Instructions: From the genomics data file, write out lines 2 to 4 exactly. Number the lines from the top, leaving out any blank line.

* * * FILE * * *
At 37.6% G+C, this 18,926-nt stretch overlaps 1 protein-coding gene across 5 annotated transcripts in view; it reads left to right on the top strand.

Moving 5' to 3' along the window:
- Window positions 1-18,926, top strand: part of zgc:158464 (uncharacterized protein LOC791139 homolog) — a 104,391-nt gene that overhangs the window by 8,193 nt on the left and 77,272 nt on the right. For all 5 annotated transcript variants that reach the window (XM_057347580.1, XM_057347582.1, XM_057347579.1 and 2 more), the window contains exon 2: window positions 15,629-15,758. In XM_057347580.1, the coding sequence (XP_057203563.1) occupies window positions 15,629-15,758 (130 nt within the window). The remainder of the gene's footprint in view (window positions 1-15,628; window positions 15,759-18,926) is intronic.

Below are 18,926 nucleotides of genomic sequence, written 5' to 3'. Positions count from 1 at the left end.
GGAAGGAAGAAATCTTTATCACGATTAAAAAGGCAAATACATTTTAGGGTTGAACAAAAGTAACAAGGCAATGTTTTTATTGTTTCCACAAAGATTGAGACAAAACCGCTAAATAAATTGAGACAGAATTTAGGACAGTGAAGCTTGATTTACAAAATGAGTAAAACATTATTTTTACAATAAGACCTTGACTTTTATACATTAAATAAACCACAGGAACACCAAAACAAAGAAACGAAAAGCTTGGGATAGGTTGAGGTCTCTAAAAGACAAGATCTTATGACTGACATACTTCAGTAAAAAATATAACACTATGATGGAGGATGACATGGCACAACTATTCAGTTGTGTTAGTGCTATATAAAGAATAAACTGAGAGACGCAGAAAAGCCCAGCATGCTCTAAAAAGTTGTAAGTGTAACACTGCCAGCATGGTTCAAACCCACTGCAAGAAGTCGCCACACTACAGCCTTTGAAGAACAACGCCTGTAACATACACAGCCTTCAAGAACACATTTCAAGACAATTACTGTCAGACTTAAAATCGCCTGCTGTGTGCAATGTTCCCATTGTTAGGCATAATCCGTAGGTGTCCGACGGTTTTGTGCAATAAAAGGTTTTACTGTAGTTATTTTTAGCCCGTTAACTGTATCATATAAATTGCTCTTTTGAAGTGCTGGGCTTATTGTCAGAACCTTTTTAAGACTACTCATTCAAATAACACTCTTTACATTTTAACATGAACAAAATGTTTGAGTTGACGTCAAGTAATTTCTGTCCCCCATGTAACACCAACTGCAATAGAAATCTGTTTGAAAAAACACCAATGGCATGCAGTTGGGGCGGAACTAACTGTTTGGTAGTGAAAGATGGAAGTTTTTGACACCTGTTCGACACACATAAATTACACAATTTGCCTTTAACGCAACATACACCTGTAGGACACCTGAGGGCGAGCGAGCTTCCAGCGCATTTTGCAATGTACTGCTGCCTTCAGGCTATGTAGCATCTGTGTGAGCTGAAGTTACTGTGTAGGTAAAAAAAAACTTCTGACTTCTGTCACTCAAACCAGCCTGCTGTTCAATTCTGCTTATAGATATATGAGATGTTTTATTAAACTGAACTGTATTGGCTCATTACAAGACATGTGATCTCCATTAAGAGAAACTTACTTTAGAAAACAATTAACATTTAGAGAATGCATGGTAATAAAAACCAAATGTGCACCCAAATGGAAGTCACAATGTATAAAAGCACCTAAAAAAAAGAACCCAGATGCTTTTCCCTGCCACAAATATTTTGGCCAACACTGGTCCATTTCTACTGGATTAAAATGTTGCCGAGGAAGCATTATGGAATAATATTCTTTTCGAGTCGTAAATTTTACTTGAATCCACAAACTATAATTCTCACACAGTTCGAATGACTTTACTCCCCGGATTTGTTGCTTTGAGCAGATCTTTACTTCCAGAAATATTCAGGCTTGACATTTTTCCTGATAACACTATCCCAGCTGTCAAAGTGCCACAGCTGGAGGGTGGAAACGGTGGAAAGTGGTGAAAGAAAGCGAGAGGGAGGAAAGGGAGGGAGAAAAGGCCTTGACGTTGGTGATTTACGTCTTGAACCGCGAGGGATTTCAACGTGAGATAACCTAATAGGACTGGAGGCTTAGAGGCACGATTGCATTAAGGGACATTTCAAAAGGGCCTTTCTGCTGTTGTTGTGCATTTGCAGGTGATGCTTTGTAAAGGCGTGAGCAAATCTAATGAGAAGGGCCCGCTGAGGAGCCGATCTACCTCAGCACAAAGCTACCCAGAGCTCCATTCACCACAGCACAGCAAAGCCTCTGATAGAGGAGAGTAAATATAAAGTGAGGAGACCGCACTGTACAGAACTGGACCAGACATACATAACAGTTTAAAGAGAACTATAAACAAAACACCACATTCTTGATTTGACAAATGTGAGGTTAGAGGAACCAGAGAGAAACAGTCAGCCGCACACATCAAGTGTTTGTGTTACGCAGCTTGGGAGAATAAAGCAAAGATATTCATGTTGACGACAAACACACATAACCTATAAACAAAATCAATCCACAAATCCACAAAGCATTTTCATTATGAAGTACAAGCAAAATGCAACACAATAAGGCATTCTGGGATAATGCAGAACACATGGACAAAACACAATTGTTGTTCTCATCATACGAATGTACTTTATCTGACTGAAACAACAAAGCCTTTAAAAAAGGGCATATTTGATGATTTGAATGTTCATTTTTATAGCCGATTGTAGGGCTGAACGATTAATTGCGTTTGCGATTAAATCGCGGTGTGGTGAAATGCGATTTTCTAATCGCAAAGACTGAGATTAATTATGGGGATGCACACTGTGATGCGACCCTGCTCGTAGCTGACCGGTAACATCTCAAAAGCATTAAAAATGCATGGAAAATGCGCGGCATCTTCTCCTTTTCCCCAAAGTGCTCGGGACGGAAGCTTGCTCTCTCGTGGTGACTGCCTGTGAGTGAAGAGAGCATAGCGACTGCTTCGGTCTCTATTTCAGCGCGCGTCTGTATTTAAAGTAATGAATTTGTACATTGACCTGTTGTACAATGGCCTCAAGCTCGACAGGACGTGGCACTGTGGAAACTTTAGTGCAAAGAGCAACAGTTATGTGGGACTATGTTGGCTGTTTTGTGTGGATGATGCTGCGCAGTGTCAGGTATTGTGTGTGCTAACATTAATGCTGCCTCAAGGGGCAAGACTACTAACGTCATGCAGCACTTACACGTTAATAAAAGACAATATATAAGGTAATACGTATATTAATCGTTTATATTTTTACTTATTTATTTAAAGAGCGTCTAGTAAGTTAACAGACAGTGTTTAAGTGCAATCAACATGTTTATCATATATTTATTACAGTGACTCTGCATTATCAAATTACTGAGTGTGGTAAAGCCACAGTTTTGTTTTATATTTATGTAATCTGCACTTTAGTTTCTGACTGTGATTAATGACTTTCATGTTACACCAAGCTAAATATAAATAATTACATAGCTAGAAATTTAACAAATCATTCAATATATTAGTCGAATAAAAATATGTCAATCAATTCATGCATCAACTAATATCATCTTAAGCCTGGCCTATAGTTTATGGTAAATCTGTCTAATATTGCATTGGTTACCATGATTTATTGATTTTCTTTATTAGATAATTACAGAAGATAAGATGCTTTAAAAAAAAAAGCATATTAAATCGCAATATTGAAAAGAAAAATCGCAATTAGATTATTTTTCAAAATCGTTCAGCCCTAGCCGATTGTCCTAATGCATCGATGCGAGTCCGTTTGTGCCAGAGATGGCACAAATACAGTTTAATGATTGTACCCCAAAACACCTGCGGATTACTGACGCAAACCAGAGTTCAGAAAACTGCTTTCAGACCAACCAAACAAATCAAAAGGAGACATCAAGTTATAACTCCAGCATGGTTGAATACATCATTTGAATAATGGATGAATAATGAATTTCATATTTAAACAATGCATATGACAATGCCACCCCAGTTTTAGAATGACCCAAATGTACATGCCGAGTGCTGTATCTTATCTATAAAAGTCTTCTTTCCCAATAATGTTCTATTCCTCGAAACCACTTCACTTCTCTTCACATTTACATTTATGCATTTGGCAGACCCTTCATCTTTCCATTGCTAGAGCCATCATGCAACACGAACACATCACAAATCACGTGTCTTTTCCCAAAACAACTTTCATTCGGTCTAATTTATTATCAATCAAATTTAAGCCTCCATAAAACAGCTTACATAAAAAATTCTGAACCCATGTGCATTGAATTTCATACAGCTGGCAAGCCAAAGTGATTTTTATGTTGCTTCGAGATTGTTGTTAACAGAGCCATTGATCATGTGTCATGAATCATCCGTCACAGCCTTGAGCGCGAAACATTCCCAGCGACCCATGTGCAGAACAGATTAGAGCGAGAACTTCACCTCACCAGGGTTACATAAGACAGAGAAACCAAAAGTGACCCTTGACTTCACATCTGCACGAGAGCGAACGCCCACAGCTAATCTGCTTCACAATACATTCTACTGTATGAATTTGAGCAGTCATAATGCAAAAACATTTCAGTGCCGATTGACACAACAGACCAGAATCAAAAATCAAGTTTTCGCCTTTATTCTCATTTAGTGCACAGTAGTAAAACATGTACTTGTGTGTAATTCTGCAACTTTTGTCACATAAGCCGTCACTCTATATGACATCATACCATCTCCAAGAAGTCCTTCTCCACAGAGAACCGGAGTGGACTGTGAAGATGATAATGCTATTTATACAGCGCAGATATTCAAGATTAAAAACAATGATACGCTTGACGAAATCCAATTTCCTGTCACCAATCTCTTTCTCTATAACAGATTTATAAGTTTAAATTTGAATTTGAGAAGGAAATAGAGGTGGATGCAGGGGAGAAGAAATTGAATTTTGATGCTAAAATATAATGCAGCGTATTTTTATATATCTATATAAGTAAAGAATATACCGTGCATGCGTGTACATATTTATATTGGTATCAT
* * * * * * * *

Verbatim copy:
Moving 5' to 3' along the window:
- Window positions 1-18,926, top strand: part of zgc:158464 (uncharacterized protein LOC791139 homolog) — a 104,391-nt gene that overhangs the window by 8,193 nt on the left and 77,272 nt on the right. For all 5 annotated transcript variants that reach the window (XM_057347580.1, XM_057347582.1, XM_057347579.1 and 2 more), the window contains exon 2: window positions 15,629-15,758. In XM_057347580.1, the coding sequence (XP_057203563.1) occupies window positions 15,629-15,758 (130 nt within the window). The remainder of the gene's footprint in view (window positions 1-15,628; window positions 15,759-18,926) is intronic.

Below are 18,926 nucleotides of genomic sequence, written 5' to 3'. Positions count from 1 at the left end.